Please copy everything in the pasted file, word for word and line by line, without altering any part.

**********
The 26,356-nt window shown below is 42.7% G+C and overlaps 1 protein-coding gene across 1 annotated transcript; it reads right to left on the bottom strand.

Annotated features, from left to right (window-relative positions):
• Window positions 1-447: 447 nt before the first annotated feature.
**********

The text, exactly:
The 26,356-nt window shown below is 42.7% G+C and overlaps 1 protein-coding gene across 1 annotated transcript; it reads right to left on the bottom strand.

Annotated features, from left to right (window-relative positions):
• Window positions 1-447: 447 nt before the first annotated feature.